These measures can help create better acceptance across the company, and can also create a comforting atmosphere for those with invisible disabilities, to be more open about their issues.
Educating colleagues about invisible disabilities:
It’s likely that most people will not be well-versed with what counts as an invisible disability, and how it manifests in a person’s life. This lack of understanding can result in ill-informed perceptions about those with disabilities, which in turn can impact workplace culture and productivity. For this reason, sensitising and educating employees becomes non-negotiable.
Organisations can consider hiring an ‘inclusivity job coach’, who would work with the HR team to frame and implement organisation-wide equal opportunity policies for people with disabilities, as detailed and mandated by the Rights of Persons with Disabilities Act, 2016. Such policies—of providing physical and digital accommodations for people with disabilities, equal wages for employees in the same role regardless of their disability status, and so on—will help create an inclusive environment and culture for people with disabilities.
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Encourage the feeling of job security:
Providing job security isn’t only about assuring unconditional employment stability. It can also mean employee engagement measures coupled with performance improvement programmes. This sends a message to employees that the organisation is invested in their well-being and professional growth. The HR department must ensure that all such efforts are inclusive. Moreover, at times of unusual crises like the ongoing pandemic, or any other downsizing measures, employees with disabilities must be treated on par with others, rather than letting them go before other employees.
Review the type of accommodations your company offers people with disabilities:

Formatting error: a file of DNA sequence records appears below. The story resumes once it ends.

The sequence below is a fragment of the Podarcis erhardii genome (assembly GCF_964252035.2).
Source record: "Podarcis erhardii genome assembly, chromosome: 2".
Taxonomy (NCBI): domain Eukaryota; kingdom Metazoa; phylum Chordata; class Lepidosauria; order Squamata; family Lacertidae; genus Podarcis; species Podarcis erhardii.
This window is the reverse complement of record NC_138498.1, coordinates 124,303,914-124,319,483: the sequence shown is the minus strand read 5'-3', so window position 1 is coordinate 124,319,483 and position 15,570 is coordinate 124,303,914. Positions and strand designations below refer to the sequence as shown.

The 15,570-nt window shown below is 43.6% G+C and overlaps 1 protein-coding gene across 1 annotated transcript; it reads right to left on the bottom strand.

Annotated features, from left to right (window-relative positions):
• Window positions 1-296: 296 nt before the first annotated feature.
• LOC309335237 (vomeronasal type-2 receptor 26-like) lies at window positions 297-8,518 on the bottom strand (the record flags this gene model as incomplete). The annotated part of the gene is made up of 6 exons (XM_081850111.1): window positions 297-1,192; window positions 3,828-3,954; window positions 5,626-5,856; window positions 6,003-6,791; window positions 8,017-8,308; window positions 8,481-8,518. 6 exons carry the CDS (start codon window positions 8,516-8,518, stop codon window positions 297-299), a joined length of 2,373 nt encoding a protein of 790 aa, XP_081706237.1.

People often assume that making special accommodations in a workplace set up for people with disabilities is costly. But this is not always the case. The monetary and non-monetary returns on the investments made on such arrangements are significant. A 2018 study by Accenture discovered that companies that adopt best practices for hiring and supporting people with disabilities achieved, on average, 28 per cent higher revenue, double the net income, and 30 per cent higher economic profit margins than their peers. According to the report, the key contributing factor for these outcomes is that employees with disabilities tend to perform significantly better in the presence of an encouraging work environment that is conducive to their specific needs.
For instance, a person with a chronic condition might need a flexible start time or break time for medication. Allowing them that, will automatically help them manage their condition without making it a big deal within the organisation. If an employee is unable to commute, creating a work-from-home structure can be helpful. If a team member has issues with memory and recall owing to a learning disability, you can build in a practice where employees are given written instructions for job duties rather than relying on verbal communication.
Understanding the root of the problem and designing policies accordingly, can help provide a more supportive environment for people.
While initially, such tweaks might take adjustment on the part of colleagues, with time, acceptance replaces resistance.
Provide access to special service and support
Another support system corporations can provide for is having an insurance plan with mental health coverage in place. Or by offering free services, such as coaching on mental health and managing stress, as part of the employee benefits package.
While living with a disability is a challenge in itself, having to deal with the discrimination, stigma, and lack of infrastructural support makes the difficulty worse. There’s a lot that organisations can do to address these issues, and it’s high time we made a more concerted effort to support our colleagues.
(Article courtesy: India Development Review; Written by Srilakshmi Bellamkonda)